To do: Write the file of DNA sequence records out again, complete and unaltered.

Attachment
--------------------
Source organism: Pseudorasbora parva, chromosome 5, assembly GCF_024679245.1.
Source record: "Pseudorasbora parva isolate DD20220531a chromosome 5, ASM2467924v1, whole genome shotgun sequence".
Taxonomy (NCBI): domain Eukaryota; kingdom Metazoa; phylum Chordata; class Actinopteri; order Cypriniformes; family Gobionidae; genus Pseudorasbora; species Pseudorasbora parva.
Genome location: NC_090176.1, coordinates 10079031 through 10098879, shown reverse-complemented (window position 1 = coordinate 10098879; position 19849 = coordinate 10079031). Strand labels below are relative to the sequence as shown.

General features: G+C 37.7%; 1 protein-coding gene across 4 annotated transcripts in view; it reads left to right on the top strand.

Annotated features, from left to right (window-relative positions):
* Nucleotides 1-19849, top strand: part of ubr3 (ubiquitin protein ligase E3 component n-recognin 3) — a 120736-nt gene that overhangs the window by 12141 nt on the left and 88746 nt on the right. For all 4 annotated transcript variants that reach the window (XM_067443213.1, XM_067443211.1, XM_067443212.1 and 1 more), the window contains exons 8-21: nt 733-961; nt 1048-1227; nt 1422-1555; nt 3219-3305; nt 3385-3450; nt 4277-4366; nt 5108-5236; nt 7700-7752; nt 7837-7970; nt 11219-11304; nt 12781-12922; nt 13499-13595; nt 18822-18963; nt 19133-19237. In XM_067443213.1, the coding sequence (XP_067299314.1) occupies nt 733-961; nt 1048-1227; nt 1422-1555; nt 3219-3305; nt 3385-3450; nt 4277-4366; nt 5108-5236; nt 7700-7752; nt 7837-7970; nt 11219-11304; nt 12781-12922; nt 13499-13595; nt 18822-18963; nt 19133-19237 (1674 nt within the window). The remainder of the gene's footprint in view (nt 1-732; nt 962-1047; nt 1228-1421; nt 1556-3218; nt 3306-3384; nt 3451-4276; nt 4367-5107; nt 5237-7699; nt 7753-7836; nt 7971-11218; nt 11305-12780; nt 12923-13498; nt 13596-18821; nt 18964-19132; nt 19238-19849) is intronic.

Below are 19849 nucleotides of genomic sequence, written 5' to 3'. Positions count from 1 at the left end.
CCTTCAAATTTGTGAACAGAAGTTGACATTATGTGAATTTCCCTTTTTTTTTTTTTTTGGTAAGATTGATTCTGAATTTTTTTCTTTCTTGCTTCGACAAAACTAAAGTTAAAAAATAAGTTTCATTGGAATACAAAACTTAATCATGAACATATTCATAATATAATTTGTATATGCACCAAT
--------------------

Source organism: Pseudorasbora parva, chromosome 5, assembly GCF_024679245.1.
Source record: "Pseudorasbora parva isolate DD20220531a chromosome 5, ASM2467924v1, whole genome shotgun sequence".
Taxonomy (NCBI): domain Eukaryota; kingdom Metazoa; phylum Chordata; class Actinopteri; order Cypriniformes; family Gobionidae; genus Pseudorasbora; species Pseudorasbora parva.
Genome location: NC_090176.1, coordinates 10079031 through 10098879, shown reverse-complemented (window position 1 = coordinate 10098879; position 19849 = coordinate 10079031). Strand labels below are relative to the sequence as shown.

General features: G+C 37.7%; 1 protein-coding gene across 4 annotated transcripts in view; it reads left to right on the top strand.

Annotated features, from left to right (window-relative positions):
* Nucleotides 1-19849, top strand: part of ubr3 (ubiquitin protein ligase E3 component n-recognin 3) — a 120736-nt gene that overhangs the window by 12141 nt on the left and 88746 nt on the right. For all 4 annotated transcript variants that reach the window (XM_067443213.1, XM_067443211.1, XM_067443212.1 and 1 more), the window contains exons 8-21: nt 733-961; nt 1048-1227; nt 1422-1555; nt 3219-3305; nt 3385-3450; nt 4277-4366; nt 5108-5236; nt 7700-7752; nt 7837-7970; nt 11219-11304; nt 12781-12922; nt 13499-13595; nt 18822-18963; nt 19133-19237. In XM_067443213.1, the coding sequence (XP_067299314.1) occupies nt 733-961; nt 1048-1227; nt 1422-1555; nt 3219-3305; nt 3385-3450; nt 4277-4366; nt 5108-5236; nt 7700-7752; nt 7837-7970; nt 11219-11304; nt 12781-12922; nt 13499-13595; nt 18822-18963; nt 19133-19237 (1674 nt within the window). The remainder of the gene's footprint in view (nt 1-732; nt 962-1047; nt 1228-1421; nt 1556-3218; nt 3306-3384; nt 3451-4276; nt 4367-5107; nt 5237-7699; nt 7753-7836; nt 7971-11218; nt 11305-12780; nt 12923-13498; nt 13596-18821; nt 18964-19132; nt 19238-19849) is intronic.

Below are 19849 nucleotides of genomic sequence, written 5' to 3'. Positions count from 1 at the left end.
CCTTCAAATTTGTGAACAGAAGTTGACATTATGTGAATTTCCCTTTTTTTTTTTTTTTGGTAAGATTGATTCTGAATTTTTTTCTTTCTTGCTTCGACAAAACTAAAGTTAAAAAATAAGTTTCATTGGAATACAAAACTTAATCATGAACATATTCATAATATAATTTGTATATGCACCAAT